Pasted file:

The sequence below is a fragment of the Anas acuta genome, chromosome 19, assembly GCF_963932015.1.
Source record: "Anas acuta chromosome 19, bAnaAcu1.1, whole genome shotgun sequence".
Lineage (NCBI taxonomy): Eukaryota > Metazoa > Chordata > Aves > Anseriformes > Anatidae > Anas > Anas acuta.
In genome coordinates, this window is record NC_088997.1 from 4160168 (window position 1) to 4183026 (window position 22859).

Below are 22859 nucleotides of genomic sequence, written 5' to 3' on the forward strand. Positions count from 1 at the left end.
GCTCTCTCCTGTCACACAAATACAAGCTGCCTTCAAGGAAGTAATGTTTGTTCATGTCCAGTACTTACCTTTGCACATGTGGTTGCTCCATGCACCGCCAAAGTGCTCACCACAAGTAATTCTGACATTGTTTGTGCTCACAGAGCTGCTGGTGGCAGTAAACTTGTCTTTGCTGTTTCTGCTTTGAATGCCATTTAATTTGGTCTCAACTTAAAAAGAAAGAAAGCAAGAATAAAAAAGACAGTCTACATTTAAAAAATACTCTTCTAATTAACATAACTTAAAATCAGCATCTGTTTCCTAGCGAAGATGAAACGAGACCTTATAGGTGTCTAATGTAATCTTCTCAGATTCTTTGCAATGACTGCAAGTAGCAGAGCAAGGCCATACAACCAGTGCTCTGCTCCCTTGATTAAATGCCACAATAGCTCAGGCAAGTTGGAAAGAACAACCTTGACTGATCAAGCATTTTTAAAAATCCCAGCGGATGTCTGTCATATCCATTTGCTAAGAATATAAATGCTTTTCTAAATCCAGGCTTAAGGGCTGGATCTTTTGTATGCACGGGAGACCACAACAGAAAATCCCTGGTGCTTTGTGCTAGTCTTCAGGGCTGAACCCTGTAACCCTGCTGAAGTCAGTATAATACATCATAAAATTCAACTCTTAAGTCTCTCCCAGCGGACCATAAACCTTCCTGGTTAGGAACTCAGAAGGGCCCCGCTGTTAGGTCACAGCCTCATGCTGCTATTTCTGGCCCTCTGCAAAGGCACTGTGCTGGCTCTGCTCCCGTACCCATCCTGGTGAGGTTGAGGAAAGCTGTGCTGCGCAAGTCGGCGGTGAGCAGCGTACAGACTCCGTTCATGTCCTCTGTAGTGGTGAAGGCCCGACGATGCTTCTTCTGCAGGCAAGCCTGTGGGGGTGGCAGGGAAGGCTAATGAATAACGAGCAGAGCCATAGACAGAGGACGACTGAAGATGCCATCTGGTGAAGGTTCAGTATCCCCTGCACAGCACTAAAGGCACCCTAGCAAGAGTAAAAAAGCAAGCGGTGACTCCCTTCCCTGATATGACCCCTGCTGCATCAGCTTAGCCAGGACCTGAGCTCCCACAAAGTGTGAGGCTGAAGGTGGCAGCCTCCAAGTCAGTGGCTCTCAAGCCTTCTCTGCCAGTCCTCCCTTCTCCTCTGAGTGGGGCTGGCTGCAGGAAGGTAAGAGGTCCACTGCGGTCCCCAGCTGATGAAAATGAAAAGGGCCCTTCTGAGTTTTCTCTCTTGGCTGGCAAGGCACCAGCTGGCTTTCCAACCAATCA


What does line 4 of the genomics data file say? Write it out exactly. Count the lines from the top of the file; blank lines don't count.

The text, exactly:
In genome coordinates, this window is record NC_088997.1 from 4160168 (window position 1) to 4183026 (window position 22859).